Running head: Albrecht Durer Contributions
Albrecht Durer Contributions to Northern Renaissance
Northern Renaissance in Europe was characterized by humanist thinking, reformation, and intellectual developments. Reformation and individualism had become the chief characteristics of expression in Northern Europe and Albrecht Durer a German painter and master engraver displayed in his paintings many of the aspects that shaped the thinking of Northern European artist. Durer visited Italy in 1494 to 1495 and was introduced to linear perspective, human proportions, and humanistic thinking. Then in 1505 Durer took his second trip to Italy and painted “Feast of the Rose Garlands” for German merchants. In 1496 Durer began a series called “The Apocalypse,” published in 1498. Durer oversaw the production, design, printing, and publishing of the fifteen large full-page woodcut illustrations. Durer’s self devotion to his projects was contrary to that of an artist of the early renaissance who depended on the wealth of the Popes and the Medici families as a means of reward and appreciation (Gellman, 1998, p. 399).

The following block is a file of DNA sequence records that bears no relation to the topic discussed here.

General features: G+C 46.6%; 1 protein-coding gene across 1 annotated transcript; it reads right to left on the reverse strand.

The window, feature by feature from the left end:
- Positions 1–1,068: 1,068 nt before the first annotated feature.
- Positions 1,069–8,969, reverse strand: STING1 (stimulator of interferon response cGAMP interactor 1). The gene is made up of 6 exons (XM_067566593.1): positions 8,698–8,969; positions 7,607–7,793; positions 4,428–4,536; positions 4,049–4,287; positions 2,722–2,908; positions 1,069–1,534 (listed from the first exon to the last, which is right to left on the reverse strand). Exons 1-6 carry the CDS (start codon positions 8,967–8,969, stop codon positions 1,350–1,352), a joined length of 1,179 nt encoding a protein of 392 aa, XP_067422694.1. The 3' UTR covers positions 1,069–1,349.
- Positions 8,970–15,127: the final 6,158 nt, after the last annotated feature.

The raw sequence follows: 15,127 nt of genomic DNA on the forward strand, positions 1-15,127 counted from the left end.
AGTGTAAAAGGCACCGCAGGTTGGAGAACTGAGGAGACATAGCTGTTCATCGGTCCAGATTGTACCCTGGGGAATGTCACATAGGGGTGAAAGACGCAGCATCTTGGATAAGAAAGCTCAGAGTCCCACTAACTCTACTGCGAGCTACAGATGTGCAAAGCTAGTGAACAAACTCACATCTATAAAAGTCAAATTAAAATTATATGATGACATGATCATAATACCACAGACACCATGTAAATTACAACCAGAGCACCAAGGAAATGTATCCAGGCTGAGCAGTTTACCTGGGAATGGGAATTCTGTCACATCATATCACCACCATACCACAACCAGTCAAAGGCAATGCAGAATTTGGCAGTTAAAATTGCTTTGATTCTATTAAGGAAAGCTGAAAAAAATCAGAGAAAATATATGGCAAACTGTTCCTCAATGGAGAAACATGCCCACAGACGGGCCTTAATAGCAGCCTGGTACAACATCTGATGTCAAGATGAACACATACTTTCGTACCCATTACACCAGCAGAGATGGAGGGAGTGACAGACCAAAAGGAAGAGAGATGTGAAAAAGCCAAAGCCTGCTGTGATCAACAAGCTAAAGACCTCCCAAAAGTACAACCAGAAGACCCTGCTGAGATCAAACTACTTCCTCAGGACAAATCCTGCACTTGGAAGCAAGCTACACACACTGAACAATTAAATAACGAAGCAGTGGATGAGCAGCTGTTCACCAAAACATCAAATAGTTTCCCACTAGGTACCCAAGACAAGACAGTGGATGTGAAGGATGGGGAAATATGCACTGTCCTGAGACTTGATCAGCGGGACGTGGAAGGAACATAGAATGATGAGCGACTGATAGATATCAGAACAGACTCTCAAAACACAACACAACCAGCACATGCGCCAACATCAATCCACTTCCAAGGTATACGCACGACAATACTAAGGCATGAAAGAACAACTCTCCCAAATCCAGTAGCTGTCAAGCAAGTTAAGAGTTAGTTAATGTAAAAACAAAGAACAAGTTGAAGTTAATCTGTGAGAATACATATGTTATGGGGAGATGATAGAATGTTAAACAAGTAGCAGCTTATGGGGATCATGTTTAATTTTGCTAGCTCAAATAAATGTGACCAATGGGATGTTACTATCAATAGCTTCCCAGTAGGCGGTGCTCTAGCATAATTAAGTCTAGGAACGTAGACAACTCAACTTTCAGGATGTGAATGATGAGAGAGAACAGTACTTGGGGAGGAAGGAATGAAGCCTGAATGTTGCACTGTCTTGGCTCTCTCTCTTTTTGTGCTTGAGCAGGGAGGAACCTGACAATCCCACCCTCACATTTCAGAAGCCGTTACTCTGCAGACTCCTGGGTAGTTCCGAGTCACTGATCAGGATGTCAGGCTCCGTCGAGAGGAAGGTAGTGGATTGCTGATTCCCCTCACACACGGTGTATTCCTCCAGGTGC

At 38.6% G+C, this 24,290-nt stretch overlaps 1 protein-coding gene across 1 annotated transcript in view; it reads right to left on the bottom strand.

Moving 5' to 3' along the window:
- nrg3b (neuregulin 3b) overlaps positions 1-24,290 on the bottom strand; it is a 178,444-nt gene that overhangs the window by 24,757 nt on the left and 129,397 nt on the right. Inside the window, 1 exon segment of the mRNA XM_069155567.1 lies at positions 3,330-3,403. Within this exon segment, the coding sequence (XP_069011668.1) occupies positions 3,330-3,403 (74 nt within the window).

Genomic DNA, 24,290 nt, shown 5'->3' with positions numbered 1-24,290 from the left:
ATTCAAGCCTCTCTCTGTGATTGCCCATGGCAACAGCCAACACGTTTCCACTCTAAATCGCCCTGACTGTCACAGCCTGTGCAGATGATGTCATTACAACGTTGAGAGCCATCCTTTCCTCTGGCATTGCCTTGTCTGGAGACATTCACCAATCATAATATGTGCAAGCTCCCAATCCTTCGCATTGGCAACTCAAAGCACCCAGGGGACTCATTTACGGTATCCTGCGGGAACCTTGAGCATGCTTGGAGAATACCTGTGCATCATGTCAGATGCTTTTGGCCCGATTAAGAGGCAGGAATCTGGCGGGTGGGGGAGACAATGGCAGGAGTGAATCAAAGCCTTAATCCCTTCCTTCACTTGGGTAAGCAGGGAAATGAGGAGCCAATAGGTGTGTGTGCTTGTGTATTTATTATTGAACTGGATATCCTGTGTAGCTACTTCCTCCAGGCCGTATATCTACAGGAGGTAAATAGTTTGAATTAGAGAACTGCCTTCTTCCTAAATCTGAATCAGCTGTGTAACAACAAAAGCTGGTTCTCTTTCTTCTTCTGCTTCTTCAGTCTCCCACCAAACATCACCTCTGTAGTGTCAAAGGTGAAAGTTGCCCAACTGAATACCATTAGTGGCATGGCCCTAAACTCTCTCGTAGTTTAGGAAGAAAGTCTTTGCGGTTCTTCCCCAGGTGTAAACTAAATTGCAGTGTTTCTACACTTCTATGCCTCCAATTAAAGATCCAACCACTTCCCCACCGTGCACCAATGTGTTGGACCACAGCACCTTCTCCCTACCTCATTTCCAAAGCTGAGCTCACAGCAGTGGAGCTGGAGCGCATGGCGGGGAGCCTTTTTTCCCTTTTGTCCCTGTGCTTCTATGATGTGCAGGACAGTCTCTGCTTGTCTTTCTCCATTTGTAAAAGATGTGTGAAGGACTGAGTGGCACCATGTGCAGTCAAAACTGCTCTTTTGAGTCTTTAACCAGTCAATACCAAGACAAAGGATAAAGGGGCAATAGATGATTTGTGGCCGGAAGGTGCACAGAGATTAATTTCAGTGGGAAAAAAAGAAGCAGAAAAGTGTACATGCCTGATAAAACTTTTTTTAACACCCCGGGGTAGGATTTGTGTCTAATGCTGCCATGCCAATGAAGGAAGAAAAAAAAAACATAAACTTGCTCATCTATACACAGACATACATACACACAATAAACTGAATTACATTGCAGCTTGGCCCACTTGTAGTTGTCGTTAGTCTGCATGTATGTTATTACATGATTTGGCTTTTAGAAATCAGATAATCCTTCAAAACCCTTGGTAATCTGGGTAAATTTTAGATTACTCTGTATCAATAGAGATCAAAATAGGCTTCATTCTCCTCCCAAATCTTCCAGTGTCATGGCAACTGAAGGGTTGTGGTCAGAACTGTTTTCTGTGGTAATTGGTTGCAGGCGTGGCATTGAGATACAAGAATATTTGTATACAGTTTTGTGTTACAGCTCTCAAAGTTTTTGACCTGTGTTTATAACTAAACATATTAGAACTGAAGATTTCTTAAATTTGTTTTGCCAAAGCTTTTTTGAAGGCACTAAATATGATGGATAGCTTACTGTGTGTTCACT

In 1500 Durer’s, painting “Self – Portrait, Munich” suggest a new perception of the awareness of the relationship of an individual with God. Reformation gave individuals an opportunity to study the bible for oneself. “The traditional German--indeed, medieval--view of the artist was as an artisan whose task was humbly, if expertly, to reproduce God’s creations.” Artists would now create paintings as an expression of the bible and other views of the world as they saw it (Cunningham & Reich, 2010, 2006, p. 336). Durer painted and drew a series of self portraits, traveled, and painted vivid water colors of natural landscapes (Hutchinson, 1999 Edition, p. 14774). For Albrecht Durer reformation, intellectual developments and humanist thinking were some the driving forces that greatly influenced the subject matter in his paintings and engravings. References...
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